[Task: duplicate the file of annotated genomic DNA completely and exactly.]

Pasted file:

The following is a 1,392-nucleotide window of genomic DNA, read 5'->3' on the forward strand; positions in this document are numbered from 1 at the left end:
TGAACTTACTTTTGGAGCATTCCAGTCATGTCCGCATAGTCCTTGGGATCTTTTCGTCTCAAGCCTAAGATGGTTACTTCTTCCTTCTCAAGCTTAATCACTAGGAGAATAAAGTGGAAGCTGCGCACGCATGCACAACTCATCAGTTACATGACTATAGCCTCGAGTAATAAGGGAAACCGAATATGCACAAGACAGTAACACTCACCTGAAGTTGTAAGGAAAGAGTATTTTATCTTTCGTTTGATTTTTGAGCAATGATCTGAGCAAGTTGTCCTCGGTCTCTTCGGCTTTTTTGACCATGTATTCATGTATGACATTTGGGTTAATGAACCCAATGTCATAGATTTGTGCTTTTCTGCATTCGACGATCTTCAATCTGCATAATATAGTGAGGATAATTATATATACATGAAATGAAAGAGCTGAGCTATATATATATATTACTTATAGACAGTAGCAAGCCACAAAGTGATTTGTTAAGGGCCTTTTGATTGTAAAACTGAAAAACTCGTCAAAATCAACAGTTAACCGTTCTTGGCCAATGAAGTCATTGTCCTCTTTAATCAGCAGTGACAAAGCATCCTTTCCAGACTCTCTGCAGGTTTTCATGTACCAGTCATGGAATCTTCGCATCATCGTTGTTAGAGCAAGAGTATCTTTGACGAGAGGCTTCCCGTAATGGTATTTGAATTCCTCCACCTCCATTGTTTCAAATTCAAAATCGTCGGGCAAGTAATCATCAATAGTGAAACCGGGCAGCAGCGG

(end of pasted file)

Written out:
The following is a 1,392-nucleotide window of genomic DNA, read 5'->3' on the forward strand; positions in this document are numbered from 1 at the left end:
TGAACTTACTTTTGGAGCATTCCAGTCATGTCCGCATAGTCCTTGGGATCTTTTCGTCTCAAGCCTAAGATGGTTACTTCTTCCTTCTCAAGCTTAATCACTAGGAGAATAAAGTGGAAGCTGCGCACGCATGCACAACTCATCAGTTACATGACTATAGCCTCGAGTAATAAGGGAAACCGAATATGCACAAGACAGTAACACTCACCTGAAGTTGTAAGGAAAGAGTATTTTATCTTTCGTTTGATTTTTGAGCAATGATCTGAGCAAGTTGTCCTCGGTCTCTTCGGCTTTTTTGACCATGTATTCATGTATGACATTTGGGTTAATGAACCCAATGTCATAGATTTGTGCTTTTCTGCATTCGACGATCTTCAATCTGCATAATATAGTGAGGATAATTATATATACATGAAATGAAAGAGCTGAGCTATATATATATATTACTTATAGACAGTAGCAAGCCACAAAGTGATTTGTTAAGGGCCTTTTGATTGTAAAACTGAAAAACTCGTCAAAATCAACAGTTAACCGTTCTTGGCCAATGAAGTCATTGTCCTCTTTAATCAGCAGTGACAAAGCATCCTTTCCAGACTCTCTGCAGGTTTTCATGTACCAGTCATGGAATCTTCGCATCATCGTTGTTAGAGCAAGAGTATCTTTGACGAGAGGCTTCCCGTAATGGTATTTGAATTCCTCCACCTCCATTGTTTCAAATTCAAAATCGTCGGGCAAGTAATCATCAATAGTGAAACCGGGCAGCAGCGG